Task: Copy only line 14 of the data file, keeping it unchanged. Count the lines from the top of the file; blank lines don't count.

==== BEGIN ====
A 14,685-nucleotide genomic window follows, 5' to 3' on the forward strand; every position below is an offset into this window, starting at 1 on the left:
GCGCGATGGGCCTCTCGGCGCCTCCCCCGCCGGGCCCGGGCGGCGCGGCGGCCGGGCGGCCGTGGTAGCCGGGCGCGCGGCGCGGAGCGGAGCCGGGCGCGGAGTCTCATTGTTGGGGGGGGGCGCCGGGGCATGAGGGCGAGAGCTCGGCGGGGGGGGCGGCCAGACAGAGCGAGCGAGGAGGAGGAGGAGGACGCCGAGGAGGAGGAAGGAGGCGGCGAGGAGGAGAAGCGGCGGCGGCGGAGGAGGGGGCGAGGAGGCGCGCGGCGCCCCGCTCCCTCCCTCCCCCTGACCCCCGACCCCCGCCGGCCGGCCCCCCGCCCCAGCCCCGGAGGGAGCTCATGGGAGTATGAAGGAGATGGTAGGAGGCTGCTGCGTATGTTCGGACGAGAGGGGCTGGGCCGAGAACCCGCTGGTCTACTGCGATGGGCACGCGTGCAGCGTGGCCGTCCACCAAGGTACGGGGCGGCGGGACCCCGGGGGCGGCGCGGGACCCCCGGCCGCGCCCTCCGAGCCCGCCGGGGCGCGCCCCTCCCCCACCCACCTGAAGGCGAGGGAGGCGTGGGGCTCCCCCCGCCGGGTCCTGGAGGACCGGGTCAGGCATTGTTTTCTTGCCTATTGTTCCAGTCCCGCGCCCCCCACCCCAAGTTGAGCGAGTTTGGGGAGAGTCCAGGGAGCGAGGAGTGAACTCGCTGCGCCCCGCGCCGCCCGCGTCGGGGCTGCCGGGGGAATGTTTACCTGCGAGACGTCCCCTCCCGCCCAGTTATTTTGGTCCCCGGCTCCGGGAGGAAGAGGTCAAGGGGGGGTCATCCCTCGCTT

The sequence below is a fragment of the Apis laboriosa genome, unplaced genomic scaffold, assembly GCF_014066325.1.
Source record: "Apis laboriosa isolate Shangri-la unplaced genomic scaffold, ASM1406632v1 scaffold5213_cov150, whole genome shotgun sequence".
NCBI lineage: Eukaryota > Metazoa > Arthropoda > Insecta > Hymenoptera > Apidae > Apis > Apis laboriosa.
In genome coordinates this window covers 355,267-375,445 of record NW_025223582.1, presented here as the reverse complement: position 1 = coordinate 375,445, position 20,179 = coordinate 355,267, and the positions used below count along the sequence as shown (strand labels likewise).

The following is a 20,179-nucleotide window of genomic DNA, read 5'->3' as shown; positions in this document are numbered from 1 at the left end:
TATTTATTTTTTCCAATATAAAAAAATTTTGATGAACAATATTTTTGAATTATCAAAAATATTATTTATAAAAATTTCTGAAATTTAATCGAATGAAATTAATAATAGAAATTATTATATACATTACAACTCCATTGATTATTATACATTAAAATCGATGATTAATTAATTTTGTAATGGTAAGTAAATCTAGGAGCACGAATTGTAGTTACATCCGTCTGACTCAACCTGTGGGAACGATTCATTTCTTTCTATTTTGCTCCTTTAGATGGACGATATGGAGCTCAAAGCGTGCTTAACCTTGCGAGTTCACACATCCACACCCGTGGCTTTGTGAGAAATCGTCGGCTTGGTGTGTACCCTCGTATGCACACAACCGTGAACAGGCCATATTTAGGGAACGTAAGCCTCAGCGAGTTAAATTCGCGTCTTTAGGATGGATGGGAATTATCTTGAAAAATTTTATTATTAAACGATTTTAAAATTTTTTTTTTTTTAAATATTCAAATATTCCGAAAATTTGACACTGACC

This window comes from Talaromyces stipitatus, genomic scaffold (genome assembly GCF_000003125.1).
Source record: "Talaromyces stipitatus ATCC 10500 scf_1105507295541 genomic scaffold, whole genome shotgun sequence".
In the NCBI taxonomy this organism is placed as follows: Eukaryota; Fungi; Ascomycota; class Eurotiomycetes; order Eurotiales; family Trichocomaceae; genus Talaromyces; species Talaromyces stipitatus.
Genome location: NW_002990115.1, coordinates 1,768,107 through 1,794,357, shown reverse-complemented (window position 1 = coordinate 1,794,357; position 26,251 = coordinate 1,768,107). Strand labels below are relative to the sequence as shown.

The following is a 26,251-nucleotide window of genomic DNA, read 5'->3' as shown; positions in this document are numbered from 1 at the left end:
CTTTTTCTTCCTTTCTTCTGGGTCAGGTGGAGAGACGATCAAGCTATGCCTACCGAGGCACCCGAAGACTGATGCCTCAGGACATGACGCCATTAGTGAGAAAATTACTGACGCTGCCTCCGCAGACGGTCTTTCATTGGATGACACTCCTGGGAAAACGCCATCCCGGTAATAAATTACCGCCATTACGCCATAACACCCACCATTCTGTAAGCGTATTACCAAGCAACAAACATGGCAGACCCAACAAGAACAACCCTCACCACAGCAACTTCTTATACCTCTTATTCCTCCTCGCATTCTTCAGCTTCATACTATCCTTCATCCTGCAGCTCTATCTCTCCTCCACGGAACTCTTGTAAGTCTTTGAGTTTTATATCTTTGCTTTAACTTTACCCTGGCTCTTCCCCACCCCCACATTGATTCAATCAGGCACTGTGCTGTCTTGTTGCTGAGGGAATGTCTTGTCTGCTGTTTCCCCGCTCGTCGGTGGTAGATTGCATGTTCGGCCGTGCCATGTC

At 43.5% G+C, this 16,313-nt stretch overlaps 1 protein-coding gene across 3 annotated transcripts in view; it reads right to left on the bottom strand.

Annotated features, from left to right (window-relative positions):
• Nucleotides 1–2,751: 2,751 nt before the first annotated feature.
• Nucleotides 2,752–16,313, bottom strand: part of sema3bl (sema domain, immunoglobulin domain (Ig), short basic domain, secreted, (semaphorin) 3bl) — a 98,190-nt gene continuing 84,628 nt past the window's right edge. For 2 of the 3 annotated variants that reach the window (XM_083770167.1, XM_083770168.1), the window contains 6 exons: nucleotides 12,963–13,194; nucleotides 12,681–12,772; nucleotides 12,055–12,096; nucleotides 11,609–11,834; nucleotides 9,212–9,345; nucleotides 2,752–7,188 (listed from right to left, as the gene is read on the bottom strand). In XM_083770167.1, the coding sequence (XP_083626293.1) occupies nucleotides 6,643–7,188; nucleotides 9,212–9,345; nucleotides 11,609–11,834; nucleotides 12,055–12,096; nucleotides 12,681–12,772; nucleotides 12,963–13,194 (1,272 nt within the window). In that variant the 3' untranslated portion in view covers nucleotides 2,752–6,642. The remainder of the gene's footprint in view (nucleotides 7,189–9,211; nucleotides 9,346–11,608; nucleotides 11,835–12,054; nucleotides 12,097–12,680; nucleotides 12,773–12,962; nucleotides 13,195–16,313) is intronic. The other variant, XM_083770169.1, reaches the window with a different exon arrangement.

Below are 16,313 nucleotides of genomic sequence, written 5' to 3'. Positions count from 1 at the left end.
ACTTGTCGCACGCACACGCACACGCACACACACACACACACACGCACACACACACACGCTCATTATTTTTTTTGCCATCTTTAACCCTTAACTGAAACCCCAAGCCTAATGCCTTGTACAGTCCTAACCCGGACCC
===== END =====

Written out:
CTTTTTCTTCCTTTCTTCTGGGTCAGGTGGAGAGACGATCAAGCTATGCCTACCGAGGCACCCGAAGACTGATGCCTCAGGACATGACGCCATTAGTGAGAAAATTACTGACGCTGCCTCCGCAGACGGTCTTTCATTGGATGACACTCCTGGGAAAACGCCATCCCGGTAATAAATTACCGCCATTACGCCATAACACCCACCATTCTGTAAGCGTATTACCAAGCAACAAACATGGCAGACCCAACAAGAACAACCCTCACCACAGCAACTTCTTATACCTCTTATTCCTCCTCGCATTCTTCAGCTTCATACTATCCTTCATCCTGCAGCTCTATCTCTCCTCCACGGAACTCTTGTAAGTCTTTGAGTTTTATATCTTTGCTTTAACTTTACCCTGGCTCTTCCCCACCCCCACATTGATTCAATCAGGCACTGTGCTGTCTTGTTGCTGAGGGAATGTCTTGTCTGCTGTTTCCCCGCTCGTCGGTGGTAGATTGCATGTTCGGCCGTGCCATGTC